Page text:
The Federal Emergency Management Agency (FEMA) lists several ways to purify water for human consumption on their Preparedness Web page. Also, the EPA fact sheet Emergency disinfection of drinking water is available in English and Spanish.
The EPA Office of Ground Water and Drinking Water Web page Drinking water and health: What you need to know has a link to “What are the health effects of contaminants in drinking water?” This link connects you to fact sheets for many contaminants.
You can view a national map of hardness in surface water. Hardness data (reflecting mostly calcium, plus a little magnesium) for individual drinking-water suppliers is on the following pages: EPA Local Drinking Water Information It is important to note that the U.S. Environmental Protection Agency has not set a legal limit or standard for hardness… Read more »
The USGS Water Science for Schools Web site has a link to “Water Science Glossary of Terms”. This page offers links to additional glossaries. The U.S. Environmental Protection Agency also has a Drinking Water Glossary.
Many, but not all, fish kills in the summer result from low concentrations of dissolved oxygen in the water. Fish, like all other complex life forms, need oxygen to survive. They get theirs in the form of oxygen gas dissolved in the water. That’s why it’s important to have an aeration device, a bubbler, in… Read more »
The U.S. Environmental Protection Agency sets standards for water that could affect human health and works with local government officials to reduce health risks in water where you swim or play. You may want to contact your local health deparment or state drinking water office for information specific to your area. Some EPA Web sites… Read more »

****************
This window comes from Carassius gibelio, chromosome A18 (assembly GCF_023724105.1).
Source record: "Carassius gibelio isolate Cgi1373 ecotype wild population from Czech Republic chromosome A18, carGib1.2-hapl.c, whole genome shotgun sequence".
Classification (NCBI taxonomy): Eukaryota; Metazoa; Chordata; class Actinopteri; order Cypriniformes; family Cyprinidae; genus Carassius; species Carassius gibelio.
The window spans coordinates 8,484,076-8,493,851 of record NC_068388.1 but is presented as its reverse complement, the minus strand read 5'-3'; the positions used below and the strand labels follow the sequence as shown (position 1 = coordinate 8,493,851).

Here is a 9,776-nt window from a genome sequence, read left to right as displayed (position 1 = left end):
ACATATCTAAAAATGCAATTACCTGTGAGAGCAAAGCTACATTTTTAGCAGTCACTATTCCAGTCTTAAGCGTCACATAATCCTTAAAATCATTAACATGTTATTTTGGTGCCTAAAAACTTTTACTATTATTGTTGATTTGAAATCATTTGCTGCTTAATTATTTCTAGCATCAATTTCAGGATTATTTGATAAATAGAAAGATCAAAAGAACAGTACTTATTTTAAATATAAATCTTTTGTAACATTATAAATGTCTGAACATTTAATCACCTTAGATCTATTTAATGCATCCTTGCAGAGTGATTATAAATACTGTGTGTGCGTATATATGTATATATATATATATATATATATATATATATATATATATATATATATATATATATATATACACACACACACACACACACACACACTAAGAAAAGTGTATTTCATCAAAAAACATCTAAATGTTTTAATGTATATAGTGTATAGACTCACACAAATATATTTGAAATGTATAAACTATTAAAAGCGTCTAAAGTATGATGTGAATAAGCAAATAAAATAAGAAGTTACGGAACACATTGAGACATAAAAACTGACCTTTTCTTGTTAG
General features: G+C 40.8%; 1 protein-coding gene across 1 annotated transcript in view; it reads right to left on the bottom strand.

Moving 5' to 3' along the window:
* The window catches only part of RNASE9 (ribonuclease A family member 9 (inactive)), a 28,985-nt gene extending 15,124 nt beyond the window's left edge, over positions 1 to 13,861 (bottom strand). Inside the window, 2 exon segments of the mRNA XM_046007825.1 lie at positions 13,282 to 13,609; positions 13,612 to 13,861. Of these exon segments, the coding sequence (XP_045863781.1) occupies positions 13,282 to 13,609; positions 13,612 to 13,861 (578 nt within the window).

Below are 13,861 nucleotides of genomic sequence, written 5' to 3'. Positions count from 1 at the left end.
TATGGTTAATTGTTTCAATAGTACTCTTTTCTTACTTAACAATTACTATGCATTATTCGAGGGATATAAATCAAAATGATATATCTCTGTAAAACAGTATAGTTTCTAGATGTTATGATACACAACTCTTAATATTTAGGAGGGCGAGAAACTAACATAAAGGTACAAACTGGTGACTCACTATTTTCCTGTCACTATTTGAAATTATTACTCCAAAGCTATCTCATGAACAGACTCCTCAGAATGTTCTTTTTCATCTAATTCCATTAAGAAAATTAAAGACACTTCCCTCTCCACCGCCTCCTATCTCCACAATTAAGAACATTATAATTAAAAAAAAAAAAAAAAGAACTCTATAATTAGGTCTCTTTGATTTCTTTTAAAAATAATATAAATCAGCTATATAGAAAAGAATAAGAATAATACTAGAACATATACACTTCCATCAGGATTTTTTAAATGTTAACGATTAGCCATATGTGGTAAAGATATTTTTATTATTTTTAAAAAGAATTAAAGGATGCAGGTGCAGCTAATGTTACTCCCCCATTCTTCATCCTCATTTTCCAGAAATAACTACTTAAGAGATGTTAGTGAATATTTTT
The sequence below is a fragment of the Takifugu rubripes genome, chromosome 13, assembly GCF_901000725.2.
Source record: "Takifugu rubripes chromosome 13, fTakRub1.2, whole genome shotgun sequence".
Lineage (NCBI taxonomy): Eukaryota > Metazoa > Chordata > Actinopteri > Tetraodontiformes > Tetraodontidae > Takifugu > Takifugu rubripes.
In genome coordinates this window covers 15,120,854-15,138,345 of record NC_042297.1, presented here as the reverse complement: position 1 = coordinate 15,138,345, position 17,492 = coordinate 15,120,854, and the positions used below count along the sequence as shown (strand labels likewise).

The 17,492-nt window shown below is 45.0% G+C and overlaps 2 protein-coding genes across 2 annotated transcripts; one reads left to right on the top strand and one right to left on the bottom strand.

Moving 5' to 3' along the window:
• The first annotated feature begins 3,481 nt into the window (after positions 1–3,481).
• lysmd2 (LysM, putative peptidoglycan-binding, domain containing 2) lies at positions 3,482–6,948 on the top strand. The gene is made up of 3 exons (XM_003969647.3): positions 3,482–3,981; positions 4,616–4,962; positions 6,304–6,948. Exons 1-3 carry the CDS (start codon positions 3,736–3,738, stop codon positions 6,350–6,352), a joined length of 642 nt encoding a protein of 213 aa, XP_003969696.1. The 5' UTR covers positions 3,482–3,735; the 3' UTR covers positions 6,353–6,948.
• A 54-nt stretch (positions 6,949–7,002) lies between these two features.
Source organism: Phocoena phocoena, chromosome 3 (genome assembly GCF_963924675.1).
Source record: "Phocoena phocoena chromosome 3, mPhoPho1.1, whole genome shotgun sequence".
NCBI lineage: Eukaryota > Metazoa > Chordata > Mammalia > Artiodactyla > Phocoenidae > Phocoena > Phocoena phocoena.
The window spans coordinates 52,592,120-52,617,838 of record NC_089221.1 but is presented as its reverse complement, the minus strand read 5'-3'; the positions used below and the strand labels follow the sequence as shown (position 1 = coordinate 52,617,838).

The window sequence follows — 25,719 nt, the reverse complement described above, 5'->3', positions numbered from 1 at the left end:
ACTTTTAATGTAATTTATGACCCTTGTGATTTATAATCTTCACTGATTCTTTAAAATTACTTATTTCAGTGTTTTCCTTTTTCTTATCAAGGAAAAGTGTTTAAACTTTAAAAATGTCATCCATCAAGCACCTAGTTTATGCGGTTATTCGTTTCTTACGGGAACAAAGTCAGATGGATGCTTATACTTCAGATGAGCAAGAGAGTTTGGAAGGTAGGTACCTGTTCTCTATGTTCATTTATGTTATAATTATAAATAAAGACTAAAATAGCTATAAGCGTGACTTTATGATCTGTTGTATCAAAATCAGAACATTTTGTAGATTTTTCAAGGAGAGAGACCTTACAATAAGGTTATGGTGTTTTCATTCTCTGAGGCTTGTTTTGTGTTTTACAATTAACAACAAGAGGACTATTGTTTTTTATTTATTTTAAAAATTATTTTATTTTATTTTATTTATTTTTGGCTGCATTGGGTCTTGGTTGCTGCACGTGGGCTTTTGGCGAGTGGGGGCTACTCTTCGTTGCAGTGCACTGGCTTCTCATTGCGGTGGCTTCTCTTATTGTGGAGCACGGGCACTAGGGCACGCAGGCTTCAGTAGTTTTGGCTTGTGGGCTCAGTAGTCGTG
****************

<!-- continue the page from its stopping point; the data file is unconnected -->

“E. coli is a type of fecal coliform bacteria commonly found in the intestines of animals and humans. E. coli is short for Escherichia coli. The presence of E. coli in water is a strong indication of recent sewage or animal waste contamination. Sewage may contain many types of disease-causing organisms.” The full fact sheet… Read more »
The U.S. Environmental Protection Agency has contaminant-specific fact sheets for many drinking water contaminants on their Web page Drinking water and health: What you need to know. Click on “What are the health effects of contaminants in drinking water?” This page also addresses the standards for levels of contaminants in drinking water under the heading… Read more »
As a government agency, the USGS does not comment on commercial products, but many organizations evaluate consumer products and post product reports on the Internet. NSF International (which EPA and others established for the purpose of certifying water treatment products, among other things), the Water Quality Association (the trade association of treatment companies), the U.S…. Read more »
Your water might be affected by iron, a commonly occurring constituent of drinking water. Iron tends to add a rusty, reddish brown (or sometimes yellow) color to water, and leaves particles of the same color. If the color is more like black, it could be a combination of iron and manganese. Both of these metals… Read more »